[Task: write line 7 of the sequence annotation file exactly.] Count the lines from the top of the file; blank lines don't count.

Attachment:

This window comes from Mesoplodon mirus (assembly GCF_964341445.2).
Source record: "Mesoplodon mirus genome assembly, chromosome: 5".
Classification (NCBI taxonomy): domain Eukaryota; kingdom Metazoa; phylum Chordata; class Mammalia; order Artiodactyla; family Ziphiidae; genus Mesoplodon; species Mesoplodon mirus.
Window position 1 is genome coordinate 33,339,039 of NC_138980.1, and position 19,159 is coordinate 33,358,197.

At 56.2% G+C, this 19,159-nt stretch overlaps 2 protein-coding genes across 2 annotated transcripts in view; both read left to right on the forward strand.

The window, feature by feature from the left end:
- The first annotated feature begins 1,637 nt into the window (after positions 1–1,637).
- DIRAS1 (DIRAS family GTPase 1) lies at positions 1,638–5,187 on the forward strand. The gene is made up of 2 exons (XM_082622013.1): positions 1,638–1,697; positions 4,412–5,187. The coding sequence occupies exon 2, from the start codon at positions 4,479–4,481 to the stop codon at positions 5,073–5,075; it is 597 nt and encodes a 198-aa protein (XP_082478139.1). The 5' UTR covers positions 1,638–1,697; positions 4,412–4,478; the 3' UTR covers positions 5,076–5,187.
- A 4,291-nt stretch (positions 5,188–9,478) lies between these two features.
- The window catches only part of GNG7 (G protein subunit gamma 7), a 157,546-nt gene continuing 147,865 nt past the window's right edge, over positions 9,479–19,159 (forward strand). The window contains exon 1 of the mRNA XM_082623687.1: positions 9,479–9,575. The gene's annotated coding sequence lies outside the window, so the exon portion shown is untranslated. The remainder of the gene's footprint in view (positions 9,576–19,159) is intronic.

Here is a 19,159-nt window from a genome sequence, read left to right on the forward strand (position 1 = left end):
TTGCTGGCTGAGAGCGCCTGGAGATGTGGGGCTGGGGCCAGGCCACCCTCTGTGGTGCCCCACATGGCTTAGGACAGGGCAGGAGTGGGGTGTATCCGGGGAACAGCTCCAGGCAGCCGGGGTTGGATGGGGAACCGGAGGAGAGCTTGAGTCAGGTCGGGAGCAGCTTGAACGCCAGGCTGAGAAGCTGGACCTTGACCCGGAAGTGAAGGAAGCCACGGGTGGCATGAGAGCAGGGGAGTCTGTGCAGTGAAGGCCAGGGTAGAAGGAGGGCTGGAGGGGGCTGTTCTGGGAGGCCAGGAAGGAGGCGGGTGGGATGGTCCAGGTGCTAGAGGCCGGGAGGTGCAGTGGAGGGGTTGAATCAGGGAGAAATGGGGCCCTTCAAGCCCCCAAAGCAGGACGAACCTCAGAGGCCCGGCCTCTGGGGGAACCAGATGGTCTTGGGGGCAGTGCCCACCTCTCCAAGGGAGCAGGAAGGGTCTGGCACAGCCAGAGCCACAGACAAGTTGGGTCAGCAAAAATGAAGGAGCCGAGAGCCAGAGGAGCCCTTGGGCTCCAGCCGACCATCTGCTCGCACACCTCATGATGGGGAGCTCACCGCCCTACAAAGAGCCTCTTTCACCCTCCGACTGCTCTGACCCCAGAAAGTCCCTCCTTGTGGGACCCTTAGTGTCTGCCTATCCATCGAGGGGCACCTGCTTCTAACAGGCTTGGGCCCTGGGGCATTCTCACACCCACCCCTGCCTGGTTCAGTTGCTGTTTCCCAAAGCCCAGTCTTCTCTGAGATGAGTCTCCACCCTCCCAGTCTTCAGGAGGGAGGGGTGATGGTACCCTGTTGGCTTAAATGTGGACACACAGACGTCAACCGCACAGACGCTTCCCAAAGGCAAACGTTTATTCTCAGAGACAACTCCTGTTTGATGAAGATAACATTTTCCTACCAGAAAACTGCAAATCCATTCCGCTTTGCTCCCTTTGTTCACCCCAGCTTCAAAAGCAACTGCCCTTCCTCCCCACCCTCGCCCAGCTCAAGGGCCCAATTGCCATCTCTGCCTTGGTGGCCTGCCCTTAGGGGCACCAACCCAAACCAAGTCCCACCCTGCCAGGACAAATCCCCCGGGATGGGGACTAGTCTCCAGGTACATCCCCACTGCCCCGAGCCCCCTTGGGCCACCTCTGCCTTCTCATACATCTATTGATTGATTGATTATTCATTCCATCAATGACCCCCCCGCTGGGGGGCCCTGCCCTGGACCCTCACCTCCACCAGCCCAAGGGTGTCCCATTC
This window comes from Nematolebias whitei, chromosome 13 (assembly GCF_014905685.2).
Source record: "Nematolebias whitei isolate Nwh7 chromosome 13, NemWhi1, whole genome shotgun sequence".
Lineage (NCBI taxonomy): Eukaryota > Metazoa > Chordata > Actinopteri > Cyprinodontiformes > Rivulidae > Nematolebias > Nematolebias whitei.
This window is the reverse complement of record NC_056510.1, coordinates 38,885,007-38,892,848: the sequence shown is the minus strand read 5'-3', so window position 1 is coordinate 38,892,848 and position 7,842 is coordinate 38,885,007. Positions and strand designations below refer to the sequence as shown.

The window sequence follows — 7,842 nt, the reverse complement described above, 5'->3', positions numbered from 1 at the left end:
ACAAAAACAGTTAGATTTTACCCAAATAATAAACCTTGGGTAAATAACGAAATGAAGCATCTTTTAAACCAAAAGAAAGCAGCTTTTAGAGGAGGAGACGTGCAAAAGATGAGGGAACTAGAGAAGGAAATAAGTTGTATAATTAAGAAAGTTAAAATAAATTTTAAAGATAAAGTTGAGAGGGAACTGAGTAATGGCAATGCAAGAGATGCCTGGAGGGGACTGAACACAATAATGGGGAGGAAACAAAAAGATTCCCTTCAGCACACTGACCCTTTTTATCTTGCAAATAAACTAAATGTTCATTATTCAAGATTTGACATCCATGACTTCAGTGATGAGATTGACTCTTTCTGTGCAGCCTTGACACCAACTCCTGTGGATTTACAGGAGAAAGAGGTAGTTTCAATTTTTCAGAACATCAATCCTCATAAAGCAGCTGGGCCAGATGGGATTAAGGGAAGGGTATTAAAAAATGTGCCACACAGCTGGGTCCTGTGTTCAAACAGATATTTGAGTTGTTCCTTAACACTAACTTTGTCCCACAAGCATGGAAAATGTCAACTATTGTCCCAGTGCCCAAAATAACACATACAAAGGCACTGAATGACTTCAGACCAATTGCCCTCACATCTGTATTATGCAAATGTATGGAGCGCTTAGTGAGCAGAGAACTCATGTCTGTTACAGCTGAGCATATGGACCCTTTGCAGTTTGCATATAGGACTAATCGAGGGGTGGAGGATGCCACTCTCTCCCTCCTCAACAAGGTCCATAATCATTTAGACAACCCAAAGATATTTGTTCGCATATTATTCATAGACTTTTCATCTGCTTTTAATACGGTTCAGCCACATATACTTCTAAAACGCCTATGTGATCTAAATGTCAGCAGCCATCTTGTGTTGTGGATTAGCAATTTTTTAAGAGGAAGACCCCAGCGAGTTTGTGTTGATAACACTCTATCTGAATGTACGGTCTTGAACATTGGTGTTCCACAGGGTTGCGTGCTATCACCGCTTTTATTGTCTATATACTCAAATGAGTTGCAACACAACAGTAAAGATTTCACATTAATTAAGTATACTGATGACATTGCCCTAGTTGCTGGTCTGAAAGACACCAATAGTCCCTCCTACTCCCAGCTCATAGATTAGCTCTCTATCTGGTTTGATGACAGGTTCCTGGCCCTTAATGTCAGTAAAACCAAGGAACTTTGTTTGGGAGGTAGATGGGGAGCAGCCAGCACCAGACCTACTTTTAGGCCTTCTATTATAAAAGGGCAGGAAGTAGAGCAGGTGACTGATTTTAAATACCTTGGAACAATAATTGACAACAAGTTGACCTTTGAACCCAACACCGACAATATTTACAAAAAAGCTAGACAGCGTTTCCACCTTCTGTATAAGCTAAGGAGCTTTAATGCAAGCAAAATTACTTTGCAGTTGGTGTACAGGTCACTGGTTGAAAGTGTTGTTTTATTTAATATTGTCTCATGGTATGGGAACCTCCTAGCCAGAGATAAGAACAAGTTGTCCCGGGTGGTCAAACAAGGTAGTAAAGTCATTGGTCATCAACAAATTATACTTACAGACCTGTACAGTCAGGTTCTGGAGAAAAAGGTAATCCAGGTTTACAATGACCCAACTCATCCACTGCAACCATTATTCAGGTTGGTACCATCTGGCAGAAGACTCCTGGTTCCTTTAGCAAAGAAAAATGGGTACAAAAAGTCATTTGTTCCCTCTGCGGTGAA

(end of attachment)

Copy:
- The first annotated feature begins 1,637 nt into the window (after positions 1–1,637).